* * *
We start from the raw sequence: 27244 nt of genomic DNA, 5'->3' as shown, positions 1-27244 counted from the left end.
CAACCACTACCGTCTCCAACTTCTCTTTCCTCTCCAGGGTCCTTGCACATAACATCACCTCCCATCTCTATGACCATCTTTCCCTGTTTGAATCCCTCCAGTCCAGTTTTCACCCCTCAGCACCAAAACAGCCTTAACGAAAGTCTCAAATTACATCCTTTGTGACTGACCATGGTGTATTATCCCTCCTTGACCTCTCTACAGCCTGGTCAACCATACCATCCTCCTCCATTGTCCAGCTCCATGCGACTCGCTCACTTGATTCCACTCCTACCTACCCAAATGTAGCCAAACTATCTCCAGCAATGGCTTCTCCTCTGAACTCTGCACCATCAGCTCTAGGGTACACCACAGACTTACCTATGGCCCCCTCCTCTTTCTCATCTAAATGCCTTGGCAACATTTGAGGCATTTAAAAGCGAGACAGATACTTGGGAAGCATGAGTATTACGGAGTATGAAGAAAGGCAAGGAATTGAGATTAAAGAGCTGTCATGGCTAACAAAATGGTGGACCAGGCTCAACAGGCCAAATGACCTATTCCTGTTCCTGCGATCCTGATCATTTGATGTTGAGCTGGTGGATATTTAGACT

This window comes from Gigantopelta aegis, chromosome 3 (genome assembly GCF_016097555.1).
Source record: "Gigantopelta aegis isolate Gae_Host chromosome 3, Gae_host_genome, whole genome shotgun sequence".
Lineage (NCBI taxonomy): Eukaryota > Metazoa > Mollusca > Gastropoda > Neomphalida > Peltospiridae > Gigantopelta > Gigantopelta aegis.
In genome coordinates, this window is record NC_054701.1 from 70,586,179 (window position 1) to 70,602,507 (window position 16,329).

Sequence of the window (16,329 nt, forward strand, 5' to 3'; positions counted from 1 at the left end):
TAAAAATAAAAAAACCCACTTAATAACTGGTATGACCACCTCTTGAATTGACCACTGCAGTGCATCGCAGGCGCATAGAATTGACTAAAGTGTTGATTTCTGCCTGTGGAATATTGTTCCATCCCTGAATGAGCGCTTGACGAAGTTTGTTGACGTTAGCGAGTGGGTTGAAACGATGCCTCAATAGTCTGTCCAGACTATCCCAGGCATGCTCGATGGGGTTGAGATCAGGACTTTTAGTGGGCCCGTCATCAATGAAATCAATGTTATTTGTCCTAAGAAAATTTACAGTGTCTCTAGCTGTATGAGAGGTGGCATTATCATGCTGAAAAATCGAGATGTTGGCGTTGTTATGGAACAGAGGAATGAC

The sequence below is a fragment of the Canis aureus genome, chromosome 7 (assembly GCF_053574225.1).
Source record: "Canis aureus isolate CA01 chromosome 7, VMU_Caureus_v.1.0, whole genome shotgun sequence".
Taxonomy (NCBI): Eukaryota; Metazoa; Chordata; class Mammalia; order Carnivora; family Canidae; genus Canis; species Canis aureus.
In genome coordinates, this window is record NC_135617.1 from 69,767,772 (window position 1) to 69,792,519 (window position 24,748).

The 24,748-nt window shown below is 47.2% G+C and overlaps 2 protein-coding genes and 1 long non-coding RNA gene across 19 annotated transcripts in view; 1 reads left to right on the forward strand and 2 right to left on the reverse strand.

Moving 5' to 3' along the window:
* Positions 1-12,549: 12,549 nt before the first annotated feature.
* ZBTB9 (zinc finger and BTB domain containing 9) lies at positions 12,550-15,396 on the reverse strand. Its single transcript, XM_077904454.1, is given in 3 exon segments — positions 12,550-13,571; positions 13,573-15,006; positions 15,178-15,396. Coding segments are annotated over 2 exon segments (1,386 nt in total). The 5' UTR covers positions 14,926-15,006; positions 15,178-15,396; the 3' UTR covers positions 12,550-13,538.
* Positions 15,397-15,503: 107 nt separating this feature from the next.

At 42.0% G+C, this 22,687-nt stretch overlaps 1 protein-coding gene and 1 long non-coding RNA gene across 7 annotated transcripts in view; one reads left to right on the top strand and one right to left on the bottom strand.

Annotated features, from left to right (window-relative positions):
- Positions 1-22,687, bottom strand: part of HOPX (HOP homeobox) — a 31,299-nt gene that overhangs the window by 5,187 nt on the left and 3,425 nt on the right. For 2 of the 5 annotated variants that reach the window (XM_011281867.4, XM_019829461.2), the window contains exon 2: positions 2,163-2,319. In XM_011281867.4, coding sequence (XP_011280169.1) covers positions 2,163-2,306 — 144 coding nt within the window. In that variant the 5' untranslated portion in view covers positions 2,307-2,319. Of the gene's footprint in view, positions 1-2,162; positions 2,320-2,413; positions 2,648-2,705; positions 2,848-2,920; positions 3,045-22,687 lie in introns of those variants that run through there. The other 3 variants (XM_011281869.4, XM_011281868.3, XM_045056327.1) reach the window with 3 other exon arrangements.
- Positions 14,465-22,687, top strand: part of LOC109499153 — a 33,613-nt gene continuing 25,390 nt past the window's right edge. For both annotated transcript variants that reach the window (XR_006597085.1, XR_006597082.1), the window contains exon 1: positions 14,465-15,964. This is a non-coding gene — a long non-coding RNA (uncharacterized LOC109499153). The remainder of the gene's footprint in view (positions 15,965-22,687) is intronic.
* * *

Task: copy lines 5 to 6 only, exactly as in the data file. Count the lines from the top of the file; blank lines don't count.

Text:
Lineage (NCBI taxonomy): Eukaryota > Metazoa > Mollusca > Gastropoda > Neomphalida > Peltospiridae > Gigantopelta > Gigantopelta aegis.
In genome coordinates, this window is record NC_054701.1 from 70,586,179 (window position 1) to 70,602,507 (window position 16,329).